In the 1990s and 2000s, the Internet was rife with pro-eating disorder websites and their associated content, also known as pro-ana (anorexia) and pro-mia (bulimia) content. This took the form of specialized websites and message boards dedicated solely to sharing tips and tricks for losing weight, extreme exercise routines, and virtual encouragement and support for others experiencing eating disorders or disordered eating issues.
As the media landscape transformed and became increasingly social, users seeking this type of content have not only moved to social media platforms and mobile apps such as Facebook, Instagram, and Pinterest, but also to microblogging sites like Tumblr and Twitter.
However, the information and messages on Tumblr closely resemble the pro-eating disorder websites of decades past. It appears that users interested in exchanging this type of information have merely switched platforms. Have microblogging sites become the new pro-eating disorder message boards? And if so, what can we do about it?
These were among the many questions I set out to answer in my recent study of Tumblr posts about thinspiration. I analyzed more than 500 posts, ranging in length from just one sentence to multiple paragraphs. These posts were tagged “#thinspiration,” which is a type of content meant to inspire people to engage in weight loss or weight management techniques. Much of the thinspiration content online these days, though masquerading under a professed dedication to health, is not healthy at all, and is used instead to support, justify, or augment a dysfunctional relationship with food, dieting, exercise, or general body dissatisfaction.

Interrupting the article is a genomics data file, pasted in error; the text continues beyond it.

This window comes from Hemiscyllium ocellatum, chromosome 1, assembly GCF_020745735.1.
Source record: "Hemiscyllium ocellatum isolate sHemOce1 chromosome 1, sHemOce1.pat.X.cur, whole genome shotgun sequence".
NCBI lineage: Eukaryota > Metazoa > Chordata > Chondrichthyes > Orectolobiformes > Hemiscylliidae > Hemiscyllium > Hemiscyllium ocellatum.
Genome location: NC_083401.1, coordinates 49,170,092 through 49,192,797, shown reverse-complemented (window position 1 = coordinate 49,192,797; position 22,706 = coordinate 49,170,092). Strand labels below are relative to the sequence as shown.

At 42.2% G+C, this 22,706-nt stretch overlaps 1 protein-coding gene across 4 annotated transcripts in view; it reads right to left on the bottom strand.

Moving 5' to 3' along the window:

In my research, recently presented at the Association for Education in Journalism and Mass Communication (AEJMC) conference in San Francisco, the individuals most affected by these images are young women — mostly adolescents and teenagers. This group might be more susceptible to internalizing these messages because of their age, self-esteem, and the nature of their social relationships. We know that sociocultural forces like family, peers, and media can be powerful influences on the way a woman feels about herself, but social media can also play a crucial role.